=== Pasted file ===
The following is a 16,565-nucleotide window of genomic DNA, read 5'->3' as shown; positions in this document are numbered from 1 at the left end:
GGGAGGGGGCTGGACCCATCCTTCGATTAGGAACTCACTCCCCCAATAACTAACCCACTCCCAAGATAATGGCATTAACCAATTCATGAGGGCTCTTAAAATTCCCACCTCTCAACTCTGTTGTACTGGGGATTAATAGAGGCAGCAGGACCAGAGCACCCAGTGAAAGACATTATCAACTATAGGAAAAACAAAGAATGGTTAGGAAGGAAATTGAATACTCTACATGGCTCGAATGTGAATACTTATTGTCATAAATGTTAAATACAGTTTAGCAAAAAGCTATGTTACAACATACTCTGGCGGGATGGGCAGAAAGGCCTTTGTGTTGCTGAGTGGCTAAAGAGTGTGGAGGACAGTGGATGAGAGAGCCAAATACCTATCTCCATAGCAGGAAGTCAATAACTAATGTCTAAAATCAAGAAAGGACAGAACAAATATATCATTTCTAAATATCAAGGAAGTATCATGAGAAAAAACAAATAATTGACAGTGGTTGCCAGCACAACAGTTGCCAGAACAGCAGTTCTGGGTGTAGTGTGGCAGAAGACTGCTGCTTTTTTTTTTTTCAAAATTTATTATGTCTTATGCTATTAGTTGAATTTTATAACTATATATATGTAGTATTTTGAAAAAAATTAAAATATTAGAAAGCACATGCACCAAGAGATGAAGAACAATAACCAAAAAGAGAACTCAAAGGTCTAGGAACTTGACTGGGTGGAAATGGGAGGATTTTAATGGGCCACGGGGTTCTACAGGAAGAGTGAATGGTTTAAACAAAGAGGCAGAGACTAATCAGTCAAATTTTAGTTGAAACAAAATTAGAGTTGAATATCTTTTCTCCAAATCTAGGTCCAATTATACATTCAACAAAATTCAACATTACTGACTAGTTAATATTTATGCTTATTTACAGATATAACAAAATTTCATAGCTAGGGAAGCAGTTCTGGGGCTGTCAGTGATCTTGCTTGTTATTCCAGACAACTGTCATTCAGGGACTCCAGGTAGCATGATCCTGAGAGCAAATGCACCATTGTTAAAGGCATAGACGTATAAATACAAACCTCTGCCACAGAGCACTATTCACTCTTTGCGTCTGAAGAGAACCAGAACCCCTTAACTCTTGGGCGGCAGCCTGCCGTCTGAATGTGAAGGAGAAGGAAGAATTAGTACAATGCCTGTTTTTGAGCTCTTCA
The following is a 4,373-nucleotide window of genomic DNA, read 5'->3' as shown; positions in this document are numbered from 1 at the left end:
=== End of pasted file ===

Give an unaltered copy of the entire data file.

The following is a 16,565-nucleotide window of genomic DNA, read 5'->3' as shown; positions in this document are numbered from 1 at the left end:
GGGAGGGGGCTGGACCCATCCTTCGATTAGGAACTCACTCCCCCAATAACTAACCCACTCCCAAGATAATGGCATTAACCAATTCATGAGGGCTCTTAAAATTCCCACCTCTCAACTCTGTTGTACTGGGGATTAATAGAGGCAGCAGGACCAGAGCACCCAGTGAAAGACATTATCAACTATAGGAAAAACAAAGAATGGTTAGGAAGGAAATTGAATACTCTACATGGCTCGAATGTGAATACTTATTGTCATAAATGTTAAATACAGTTTAGCAAAAAGCTATGTTACAACATACTCTGGCGGGATGGGCAGAAAGGCCTTTGTGTTGCTGAGTGGCTAAAGAGTGTGGAGGACAGTGGATGAGAGAGCCAAATACCTATCTCCATAGCAGGAAGTCAATAACTAATGTCTAAAATCAAGAAAGGACAGAACAAATATATCATTTCTAAATATCAAGGAAGTATCATGAGAAAAAACAAATAATTGACAGTGGTTGCCAGCACAACAGTTGCCAGAACAGCAGTTCTGGGTGTAGTGTGGCAGAAGACTGCTGCTTTTTTTTTTTTCAAAATTTATTATGTCTTATGCTATTAGTTGAATTTTATAACTATATATATGTAGTATTTTGAAAAAAATTAAAATATTAGAAAGCACATGCACCAAGAGATGAAGAACAATAACCAAAAAGAGAACTCAAAGGTCTAGGAACTTGACTGGGTGGAAATGGGAGGATTTTAATGGGCCACGGGGTTCTACAGGAAGAGTGAATGGTTTAAACAAAGAGGCAGAGACTAATCAGTCAAATTTTAGTTGAAACAAAATTAGAGTTGAATATCTTTTCTCCAAATCTAGGTCCAATTATACATTCAACAAAATTCAACATTACTGACTAGTTAATATTTATGCTTATTTACAGATATAACAAAATTTCATAGCTAGGGAAGCAGTTCTGGGGCTGTCAGTGATCTTGCTTGTTATTCCAGACAACTGTCATTCAGGGACTCCAGGTAGCATGATCCTGAGAGCAAATGCACCATTGTTAAAGGCATAGACGTATAAATACAAACCTCTGCCACAGAGCACTATTCACTCTTTGCGTCTGAAGAGAACCAGAACCCCTTAACTCTTGGGCGGCAGCCTGCCGTCTGAATGTGAAGGAGAAGGAAGAATTAGTACAATGCCTGTTTTTGAGCTCTTCA
The following is a 4,373-nucleotide window of genomic DNA, read 5'->3' as shown; positions in this document are numbered from 1 at the left end: